Intel’s Alder Lake 12th-generation core processor chips have started to eat away from AMD’s high-end processors, and Intel recently announced the latest line of Alder Lake chips that include what the company says is “the fastest mobile processor. Ever.” The next two years should see its 13th-gen (Raptor Lake) and 14th-gen (Meteor Lake) chips come live.

Intel also could squeeze some value out of Mobileye, the autonomous vehicle-chip stock that it acquired back in 2017. INTC in December announced its intent to spin the company off in an initial public offering (IPO) while maintaining controlling interest – allowing Intel to enjoy both an immediate windfall while still realizing gains as Mobileye grows.

In keeping with the Dogs of the Dow’s value bent, Intel trades at just 14 times the coming year’s earnings estimates, significantly less than both the S&P 500 (21) and technology sector (28). INTC’s 2.7% yield is also much better than what you typically get out of tech shares.

2 of 10

Coca-Cola

Coca-Cola With Coffee can sitting in a pocket of snowCoca-Cola With Coffee can sitting in a pocket of snow
  • Sector: Consumer staples
  • Market value: $255.8 billion
  • Dividend yield: 2.8%

In today’s low-carb and keto-friendly world, sugary soft drinks and sodas are practically verboten. And in recent years, that has largely muted the returns of giant Coca-Cola (KO, $59.21), which has produced roughly half the total returns (price plus dividends) of the S&P 500 over the past half-decade.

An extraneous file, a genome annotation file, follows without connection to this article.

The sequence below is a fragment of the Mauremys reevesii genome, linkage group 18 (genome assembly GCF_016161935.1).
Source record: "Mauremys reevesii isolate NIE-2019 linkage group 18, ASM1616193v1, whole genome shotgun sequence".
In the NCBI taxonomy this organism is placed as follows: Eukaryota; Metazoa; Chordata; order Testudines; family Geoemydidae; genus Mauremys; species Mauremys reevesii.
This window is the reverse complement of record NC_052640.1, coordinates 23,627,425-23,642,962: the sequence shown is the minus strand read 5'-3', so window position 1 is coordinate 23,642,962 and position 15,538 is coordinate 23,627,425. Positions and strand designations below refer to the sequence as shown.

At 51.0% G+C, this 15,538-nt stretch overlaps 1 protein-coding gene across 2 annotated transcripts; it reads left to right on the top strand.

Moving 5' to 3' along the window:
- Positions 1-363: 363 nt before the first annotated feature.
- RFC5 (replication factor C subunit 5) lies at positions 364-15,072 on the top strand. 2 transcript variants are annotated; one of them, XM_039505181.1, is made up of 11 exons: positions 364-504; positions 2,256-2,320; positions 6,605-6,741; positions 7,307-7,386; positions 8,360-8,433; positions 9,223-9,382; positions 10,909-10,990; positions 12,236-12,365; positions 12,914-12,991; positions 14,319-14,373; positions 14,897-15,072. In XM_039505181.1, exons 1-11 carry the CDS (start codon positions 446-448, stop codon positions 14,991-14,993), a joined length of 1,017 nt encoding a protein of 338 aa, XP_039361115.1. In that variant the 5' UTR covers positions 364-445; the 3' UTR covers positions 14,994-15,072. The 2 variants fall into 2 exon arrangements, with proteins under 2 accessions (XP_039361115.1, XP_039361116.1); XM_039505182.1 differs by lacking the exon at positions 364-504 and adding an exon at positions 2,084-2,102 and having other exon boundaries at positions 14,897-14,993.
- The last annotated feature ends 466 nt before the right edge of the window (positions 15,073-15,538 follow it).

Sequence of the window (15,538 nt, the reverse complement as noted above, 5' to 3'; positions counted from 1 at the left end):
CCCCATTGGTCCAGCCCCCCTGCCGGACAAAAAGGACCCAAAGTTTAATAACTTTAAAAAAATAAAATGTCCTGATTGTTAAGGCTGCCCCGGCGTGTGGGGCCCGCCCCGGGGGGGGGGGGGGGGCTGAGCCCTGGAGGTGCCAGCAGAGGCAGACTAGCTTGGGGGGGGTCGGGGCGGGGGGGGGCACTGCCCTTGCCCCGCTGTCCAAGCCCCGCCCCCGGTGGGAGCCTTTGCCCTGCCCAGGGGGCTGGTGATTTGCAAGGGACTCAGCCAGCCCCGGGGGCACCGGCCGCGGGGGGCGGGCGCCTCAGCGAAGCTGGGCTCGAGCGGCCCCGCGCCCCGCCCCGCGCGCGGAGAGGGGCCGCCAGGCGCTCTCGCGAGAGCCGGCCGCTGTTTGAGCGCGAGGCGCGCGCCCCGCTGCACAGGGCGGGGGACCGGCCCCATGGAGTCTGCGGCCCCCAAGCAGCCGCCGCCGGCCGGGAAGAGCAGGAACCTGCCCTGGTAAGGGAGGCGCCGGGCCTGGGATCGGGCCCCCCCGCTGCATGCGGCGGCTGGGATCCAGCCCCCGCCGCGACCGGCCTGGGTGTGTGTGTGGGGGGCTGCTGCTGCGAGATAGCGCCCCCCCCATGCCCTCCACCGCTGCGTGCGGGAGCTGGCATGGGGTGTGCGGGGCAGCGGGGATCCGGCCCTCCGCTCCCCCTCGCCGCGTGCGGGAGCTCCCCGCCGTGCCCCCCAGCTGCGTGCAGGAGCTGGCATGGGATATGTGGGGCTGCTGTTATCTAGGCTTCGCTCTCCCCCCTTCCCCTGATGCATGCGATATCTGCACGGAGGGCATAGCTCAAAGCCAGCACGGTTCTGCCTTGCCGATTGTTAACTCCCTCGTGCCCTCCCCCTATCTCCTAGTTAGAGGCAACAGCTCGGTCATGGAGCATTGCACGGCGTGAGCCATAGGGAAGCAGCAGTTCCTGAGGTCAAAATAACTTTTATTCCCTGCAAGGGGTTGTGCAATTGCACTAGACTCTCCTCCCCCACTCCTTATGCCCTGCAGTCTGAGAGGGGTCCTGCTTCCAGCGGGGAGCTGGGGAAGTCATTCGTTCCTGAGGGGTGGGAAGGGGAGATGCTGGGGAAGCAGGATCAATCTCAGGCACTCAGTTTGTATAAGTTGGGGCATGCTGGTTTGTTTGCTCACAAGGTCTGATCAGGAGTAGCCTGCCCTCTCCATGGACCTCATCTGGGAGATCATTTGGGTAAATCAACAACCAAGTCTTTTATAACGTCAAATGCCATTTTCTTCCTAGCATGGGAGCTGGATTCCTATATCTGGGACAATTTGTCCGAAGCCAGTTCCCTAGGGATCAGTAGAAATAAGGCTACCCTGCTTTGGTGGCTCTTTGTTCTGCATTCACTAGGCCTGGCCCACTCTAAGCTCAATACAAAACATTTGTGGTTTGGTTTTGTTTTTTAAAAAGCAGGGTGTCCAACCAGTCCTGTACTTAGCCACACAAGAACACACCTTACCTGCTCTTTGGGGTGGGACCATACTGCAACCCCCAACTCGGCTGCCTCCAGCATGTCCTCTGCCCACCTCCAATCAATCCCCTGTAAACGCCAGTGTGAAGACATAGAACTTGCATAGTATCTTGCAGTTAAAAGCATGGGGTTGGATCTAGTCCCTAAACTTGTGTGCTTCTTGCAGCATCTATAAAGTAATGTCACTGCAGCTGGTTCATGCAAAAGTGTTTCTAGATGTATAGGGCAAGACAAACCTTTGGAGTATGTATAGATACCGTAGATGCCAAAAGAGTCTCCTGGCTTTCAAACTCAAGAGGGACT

But KO is doing a better job of ensuring it has the goods to shift with consumer tastes.

Coca-Cola has spent a few years moving its portfolio into healthier options. That includes teas, milk and sparkling water, among others. It also unveiled new zero-sugar versions of soda brands such as Sprite and Coca-Cola, which fueled about 25% of the Coca-Cola brand’s growth in the third quarter.

KO is also looking toward athletics and fitness fanatics for growth. Back in November, Coca-Cola purchased sports beverage group BodyArmor – which it already had a 15% stake in – for $5.6 billion. This instantly gives it a meaningful presence in the industry. “BodyArmor is currently the #2 sports drink in the category in measured retail channels, growing at about 50% to drive more than $1.4 billion in retail sales,” the company says.

And you don’t get more dependable than Coca-Cola’s dividend, which has been growing uninterrupted for 59 consecutive years. That easily puts it among the longest-tenured Dividend Aristocrats.

3 of 10

3M

Scotch tapeScotch tape
  • Sector: Industrials
  • Market value: 102.4 billion
  • Dividend yield: 3.3%

Unlike most of Wall Street, 3M (MMM, $177.63) was already getting crushed by the time the COVID bear market came around. The U.S.-China trade war and other difficulties were already weighing on the industrial name when COVID cramped demand for many of the company’s products (except its N95 masks and filtering division, of course).

But 2022 could be another year of recovery for 3M.

3M makes more than 60,000 products, from consumer products such as sponges and packing tape to industrial diamond-coated grinding disks and orthodontic supplies. In normal times, this wide product portfolio provides insulation from specific shocks to its various businesses. And it allows 3M to enjoy in numerous facets of a broad economic recovery.

The company grew third-quarter revenues 7.1% year-over-year and generated more than $1.5 billion in free cash flow. 3M is benefiting from continued cost cutting and development programs, as well as from selling chronically underperforming business lines.